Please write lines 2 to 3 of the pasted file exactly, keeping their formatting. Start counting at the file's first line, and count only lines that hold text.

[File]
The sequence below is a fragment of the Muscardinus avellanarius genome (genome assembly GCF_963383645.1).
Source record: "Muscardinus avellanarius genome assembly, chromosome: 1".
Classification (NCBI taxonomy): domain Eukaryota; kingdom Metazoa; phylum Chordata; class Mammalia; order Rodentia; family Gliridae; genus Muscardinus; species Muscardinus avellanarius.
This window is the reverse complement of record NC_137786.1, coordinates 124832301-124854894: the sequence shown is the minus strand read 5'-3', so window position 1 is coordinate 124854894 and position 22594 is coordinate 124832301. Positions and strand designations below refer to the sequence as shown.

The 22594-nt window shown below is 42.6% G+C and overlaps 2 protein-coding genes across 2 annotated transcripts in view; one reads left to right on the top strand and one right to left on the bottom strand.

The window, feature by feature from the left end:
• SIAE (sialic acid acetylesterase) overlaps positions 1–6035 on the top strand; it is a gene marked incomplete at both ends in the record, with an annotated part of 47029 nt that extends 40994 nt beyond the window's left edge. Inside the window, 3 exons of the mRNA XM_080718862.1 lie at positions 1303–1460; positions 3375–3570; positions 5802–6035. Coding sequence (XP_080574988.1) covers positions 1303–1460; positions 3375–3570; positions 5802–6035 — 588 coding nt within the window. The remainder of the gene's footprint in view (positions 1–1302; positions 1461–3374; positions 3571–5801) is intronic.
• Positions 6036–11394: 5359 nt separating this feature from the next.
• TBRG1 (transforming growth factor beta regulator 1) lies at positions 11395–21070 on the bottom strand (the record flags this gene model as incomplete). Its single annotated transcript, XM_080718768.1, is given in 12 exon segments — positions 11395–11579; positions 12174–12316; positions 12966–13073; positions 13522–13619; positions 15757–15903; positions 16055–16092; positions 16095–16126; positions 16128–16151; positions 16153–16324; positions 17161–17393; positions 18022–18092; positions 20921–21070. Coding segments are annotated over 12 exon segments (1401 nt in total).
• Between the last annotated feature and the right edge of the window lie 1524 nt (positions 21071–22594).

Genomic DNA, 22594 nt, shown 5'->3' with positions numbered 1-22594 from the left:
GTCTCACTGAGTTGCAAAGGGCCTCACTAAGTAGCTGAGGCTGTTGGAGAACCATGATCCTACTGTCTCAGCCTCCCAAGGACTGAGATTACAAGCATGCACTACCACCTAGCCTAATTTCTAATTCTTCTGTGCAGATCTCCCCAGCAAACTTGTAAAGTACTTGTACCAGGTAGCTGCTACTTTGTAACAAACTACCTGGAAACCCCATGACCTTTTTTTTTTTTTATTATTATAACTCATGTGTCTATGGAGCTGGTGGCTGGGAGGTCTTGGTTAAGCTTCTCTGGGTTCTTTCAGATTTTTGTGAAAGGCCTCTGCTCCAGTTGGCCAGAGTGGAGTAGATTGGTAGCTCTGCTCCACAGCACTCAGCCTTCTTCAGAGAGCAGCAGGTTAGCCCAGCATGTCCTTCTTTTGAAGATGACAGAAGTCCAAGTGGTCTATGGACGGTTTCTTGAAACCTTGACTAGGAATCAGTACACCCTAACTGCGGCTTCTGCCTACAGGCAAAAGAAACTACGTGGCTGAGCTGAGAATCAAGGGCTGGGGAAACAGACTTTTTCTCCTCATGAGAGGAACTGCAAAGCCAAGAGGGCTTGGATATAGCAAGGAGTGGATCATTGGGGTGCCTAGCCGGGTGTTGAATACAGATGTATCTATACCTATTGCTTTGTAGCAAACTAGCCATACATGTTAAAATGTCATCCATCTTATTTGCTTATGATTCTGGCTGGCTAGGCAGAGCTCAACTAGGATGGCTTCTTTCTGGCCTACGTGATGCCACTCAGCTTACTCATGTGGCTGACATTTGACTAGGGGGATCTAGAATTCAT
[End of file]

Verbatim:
Source record: "Muscardinus avellanarius genome assembly, chromosome: 1".
Classification (NCBI taxonomy): domain Eukaryota; kingdom Metazoa; phylum Chordata; class Mammalia; order Rodentia; family Gliridae; genus Muscardinus; species Muscardinus avellanarius.